"MOCR" is an acronym for Mission Operations Control Room and the 90 minute segment, "Failure Is Not An Option", is mainly about the people that worked behind the scenes in Mission Control.
Other than the dozens of Astronauts themselves, these men were working as a highly motivated team in Mission Control, as the NASA brain trust that made President Kennedy's vision to land a man on the Moon an astonishing reality.
I can't get enough of this kind of memorabilia from the space race era, and there are several excellent videos on this subject, but this one tells the story from the perspective of the Flight Director in Mission Control. The manned spacecraft flight controllers - all now long since retired NASA Engineers -guided the Astronauts 24/7 during the trials and tribulations of every mission, from Project Mercury to Apollo. These are the men featured individually and collectively in this DVD.
Their enthusiasium and sometimes apprehensions too, coupled with many emotional highs and lows, during those hectic space race years, are all well presented in this documentary; Gene Krantz, perhaps more well known if not leading Flight Director, most of all. Chris Kraft - Mr. Krantz's mentor - is also featured as quite instrumental in setting up a phenomenally bright group of often nerdish looking (personified by pocket protector wearing, slide rule touting and surprisingly young) Engineers.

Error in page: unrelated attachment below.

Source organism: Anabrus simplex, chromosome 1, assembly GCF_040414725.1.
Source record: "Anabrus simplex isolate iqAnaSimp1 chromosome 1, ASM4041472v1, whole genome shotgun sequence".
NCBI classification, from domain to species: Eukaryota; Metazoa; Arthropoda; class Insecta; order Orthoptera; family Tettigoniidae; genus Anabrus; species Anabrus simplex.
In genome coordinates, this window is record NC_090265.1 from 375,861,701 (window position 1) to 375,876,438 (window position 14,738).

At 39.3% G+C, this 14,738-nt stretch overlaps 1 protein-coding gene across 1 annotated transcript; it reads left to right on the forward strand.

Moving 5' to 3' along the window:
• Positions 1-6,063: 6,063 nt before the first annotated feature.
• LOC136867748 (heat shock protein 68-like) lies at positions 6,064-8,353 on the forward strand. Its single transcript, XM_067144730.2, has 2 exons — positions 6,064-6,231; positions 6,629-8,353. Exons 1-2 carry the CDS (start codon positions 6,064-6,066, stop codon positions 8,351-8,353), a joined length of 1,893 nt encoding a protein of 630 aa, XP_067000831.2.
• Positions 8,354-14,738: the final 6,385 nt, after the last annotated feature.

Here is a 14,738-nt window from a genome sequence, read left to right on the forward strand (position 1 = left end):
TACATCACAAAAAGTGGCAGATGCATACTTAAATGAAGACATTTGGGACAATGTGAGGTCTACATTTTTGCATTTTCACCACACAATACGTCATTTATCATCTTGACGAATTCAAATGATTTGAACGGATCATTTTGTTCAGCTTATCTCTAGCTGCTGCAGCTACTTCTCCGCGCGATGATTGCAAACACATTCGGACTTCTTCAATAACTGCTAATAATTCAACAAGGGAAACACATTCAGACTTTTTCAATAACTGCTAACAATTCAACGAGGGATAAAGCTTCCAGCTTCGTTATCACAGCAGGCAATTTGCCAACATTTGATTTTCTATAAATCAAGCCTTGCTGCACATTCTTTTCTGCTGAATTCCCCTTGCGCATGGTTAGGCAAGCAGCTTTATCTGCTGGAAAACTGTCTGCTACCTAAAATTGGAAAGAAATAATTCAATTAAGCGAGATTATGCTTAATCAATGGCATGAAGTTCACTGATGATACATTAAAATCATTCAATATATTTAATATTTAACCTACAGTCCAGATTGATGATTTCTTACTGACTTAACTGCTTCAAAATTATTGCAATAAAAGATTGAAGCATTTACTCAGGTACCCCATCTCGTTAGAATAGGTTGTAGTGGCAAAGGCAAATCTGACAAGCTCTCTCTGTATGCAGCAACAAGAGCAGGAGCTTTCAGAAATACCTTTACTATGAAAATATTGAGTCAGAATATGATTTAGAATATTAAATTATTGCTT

All these MOCR Engineers with such specialty positions as EECON, FIDO, GNC, and the like, also clearly had the makings of the "right stuff". When this DVD was produced, these men, all in their late 60s or 70s, were extensively interviewed throughout the video. By today's standards, back in the late 60s, they were NASA's not-so-well-paid brightest spaceflight experts who literally wrote the book on how to get a rocket ship to the Moon. They planned, calculated, simulated, training step by step, right alongside the astronauts until the job was done. The men behind the dazzling lights and consoles in MOCR had to function under the most stressful, mentally challenging conditions, often making life and death decisions and perform all their jobs as a team absolutely superbly.
This movie is a tribute to these men and all of their extremely hard work and untiring dedication to putting not only one, but 12 different Americans on the Moon. BRAVO to all of these men for a job WELL DONE!